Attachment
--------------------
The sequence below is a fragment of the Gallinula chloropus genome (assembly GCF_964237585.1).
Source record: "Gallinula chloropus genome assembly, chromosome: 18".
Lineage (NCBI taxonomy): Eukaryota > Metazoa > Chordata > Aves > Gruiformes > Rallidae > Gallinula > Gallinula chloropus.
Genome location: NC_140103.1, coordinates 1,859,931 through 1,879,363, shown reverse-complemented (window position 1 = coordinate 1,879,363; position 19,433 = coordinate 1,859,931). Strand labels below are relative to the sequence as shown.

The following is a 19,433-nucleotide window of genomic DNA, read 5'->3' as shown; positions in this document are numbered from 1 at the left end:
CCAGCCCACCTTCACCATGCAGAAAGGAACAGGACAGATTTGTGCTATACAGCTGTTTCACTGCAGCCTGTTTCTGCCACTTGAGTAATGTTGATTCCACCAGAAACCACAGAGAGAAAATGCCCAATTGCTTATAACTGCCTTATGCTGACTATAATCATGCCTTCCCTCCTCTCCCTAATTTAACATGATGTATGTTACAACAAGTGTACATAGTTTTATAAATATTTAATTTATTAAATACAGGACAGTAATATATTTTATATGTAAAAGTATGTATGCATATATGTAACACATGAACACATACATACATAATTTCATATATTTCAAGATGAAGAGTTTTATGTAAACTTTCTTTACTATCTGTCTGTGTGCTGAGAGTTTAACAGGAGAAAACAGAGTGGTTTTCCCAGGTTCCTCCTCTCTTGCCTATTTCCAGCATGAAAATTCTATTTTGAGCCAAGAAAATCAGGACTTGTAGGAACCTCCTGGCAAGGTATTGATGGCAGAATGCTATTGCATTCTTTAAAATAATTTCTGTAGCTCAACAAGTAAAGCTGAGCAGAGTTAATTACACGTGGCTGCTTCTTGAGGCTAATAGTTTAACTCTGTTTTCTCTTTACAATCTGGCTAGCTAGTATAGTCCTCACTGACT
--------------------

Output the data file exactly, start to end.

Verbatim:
The sequence below is a fragment of the Gallinula chloropus genome (assembly GCF_964237585.1).
Source record: "Gallinula chloropus genome assembly, chromosome: 18".
Lineage (NCBI taxonomy): Eukaryota > Metazoa > Chordata > Aves > Gruiformes > Rallidae > Gallinula > Gallinula chloropus.
Genome location: NC_140103.1, coordinates 1,859,931 through 1,879,363, shown reverse-complemented (window position 1 = coordinate 1,879,363; position 19,433 = coordinate 1,859,931). Strand labels below are relative to the sequence as shown.

The following is a 19,433-nucleotide window of genomic DNA, read 5'->3' as shown; positions in this document are numbered from 1 at the left end:
CCAGCCCACCTTCACCATGCAGAAAGGAACAGGACAGATTTGTGCTATACAGCTGTTTCACTGCAGCCTGTTTCTGCCACTTGAGTAATGTTGATTCCACCAGAAACCACAGAGAGAAAATGCCCAATTGCTTATAACTGCCTTATGCTGACTATAATCATGCCTTCCCTCCTCTCCCTAATTTAACATGATGTATGTTACAACAAGTGTACATAGTTTTATAAATATTTAATTTATTAAATACAGGACAGTAATATATTTTATATGTAAAAGTATGTATGCATATATGTAACACATGAACACATACATACATAATTTCATATATTTCAAGATGAAGAGTTTTATGTAAACTTTCTTTACTATCTGTCTGTGTGCTGAGAGTTTAACAGGAGAAAACAGAGTGGTTTTCCCAGGTTCCTCCTCTCTTGCCTATTTCCAGCATGAAAATTCTATTTTGAGCCAAGAAAATCAGGACTTGTAGGAACCTCCTGGCAAGGTATTGATGGCAGAATGCTATTGCATTCTTTAAAATAATTTCTGTAGCTCAACAAGTAAAGCTGAGCAGAGTTAATTACACGTGGCTGCTTCTTGAGGCTAATAGTTTAACTCTGTTTTCTCTTTACAATCTGGCTAGCTAGTATAGTCCTCACTGACT